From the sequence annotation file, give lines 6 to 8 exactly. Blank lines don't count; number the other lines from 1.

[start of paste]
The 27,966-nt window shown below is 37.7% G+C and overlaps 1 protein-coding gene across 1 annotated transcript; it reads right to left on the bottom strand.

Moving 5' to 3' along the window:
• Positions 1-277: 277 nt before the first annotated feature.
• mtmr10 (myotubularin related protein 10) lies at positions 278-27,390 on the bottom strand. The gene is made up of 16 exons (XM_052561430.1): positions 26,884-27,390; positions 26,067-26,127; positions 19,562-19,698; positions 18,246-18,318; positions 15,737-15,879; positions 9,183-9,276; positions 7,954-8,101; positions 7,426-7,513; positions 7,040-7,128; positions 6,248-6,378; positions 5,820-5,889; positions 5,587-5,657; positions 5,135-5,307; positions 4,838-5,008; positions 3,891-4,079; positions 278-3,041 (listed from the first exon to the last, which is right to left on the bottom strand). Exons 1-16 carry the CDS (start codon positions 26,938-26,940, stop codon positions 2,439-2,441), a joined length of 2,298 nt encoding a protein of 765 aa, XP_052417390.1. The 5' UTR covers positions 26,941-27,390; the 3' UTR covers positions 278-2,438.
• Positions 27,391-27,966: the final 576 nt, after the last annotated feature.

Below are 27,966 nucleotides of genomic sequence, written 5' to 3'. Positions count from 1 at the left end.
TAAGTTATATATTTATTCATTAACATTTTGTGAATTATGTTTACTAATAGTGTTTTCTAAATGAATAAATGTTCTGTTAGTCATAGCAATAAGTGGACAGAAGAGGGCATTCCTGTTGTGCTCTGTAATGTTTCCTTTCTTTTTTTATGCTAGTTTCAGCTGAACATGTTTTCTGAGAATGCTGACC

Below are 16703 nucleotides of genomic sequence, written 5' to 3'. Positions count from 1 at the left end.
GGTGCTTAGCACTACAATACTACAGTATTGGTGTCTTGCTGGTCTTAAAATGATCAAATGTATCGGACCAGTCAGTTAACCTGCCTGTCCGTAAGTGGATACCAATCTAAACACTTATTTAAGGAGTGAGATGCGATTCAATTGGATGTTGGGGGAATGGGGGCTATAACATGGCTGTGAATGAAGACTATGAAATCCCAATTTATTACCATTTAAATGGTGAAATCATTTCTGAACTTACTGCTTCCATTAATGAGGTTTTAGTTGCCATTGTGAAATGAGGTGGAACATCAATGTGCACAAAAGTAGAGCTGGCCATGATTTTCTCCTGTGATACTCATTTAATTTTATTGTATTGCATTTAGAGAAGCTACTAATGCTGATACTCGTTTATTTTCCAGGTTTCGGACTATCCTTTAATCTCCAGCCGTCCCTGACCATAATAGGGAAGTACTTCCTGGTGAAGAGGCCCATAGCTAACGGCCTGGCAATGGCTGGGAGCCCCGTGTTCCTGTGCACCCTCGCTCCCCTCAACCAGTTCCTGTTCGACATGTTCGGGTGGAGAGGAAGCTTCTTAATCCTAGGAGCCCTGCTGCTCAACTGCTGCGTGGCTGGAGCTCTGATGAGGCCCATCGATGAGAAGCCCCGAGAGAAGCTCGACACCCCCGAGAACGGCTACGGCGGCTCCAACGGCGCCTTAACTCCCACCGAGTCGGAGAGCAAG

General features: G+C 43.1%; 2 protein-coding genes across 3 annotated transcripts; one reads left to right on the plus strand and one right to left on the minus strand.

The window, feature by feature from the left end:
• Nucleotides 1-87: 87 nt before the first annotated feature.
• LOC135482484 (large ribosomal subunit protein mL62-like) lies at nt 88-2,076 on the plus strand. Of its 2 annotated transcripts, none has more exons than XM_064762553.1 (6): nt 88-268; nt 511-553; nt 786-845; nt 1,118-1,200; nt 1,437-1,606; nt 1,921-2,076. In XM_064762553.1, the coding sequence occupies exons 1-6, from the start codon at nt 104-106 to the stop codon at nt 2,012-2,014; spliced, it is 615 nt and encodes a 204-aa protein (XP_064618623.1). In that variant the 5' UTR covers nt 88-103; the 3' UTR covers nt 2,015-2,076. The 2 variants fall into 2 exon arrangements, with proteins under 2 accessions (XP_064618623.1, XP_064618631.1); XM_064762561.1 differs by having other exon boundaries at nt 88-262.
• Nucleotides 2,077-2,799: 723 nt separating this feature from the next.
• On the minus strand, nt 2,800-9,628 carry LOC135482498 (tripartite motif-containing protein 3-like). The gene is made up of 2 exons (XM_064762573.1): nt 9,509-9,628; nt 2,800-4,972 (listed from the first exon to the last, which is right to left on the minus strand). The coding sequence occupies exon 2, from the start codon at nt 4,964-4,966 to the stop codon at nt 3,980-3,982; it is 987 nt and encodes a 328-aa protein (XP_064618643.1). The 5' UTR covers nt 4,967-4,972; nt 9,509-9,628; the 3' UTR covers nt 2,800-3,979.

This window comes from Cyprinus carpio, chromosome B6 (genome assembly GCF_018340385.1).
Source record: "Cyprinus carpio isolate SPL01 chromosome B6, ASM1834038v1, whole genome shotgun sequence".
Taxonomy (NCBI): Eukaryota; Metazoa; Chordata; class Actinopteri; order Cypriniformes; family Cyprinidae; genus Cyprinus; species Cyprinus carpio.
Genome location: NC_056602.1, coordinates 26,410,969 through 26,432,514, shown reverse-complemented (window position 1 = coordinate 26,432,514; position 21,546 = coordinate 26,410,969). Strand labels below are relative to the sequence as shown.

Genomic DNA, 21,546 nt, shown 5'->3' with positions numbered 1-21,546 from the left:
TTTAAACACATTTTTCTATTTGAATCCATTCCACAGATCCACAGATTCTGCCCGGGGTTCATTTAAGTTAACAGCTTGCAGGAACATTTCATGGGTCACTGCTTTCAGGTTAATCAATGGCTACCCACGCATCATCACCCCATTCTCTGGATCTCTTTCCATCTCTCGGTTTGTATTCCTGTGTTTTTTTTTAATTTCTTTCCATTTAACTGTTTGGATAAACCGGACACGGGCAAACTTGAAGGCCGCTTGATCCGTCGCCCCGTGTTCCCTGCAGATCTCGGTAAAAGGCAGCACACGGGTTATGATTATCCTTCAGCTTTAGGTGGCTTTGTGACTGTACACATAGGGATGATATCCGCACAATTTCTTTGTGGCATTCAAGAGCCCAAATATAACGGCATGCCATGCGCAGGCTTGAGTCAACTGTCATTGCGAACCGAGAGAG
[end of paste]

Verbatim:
Below are 27,966 nucleotides of genomic sequence, written 5' to 3'. Positions count from 1 at the left end.
TAAGTTATATATTTATTCATTAACATTTTGTGAATTATGTTTACTAATAGTGTTTTCTAAATGAATAAATGTTCTGTTAGTCATAGCAATAAGTGGACAGAAGAGGGCATTCCTGTTGTGCTCTGTAATGTTTCCTTTCTTTTTTTATGCTAGTTTCAGCTGAACATGTTTTCTGAGAATGCTGACC

Below are 16703 nucleotides of genomic sequence, written 5' to 3'. Positions count from 1 at the left end.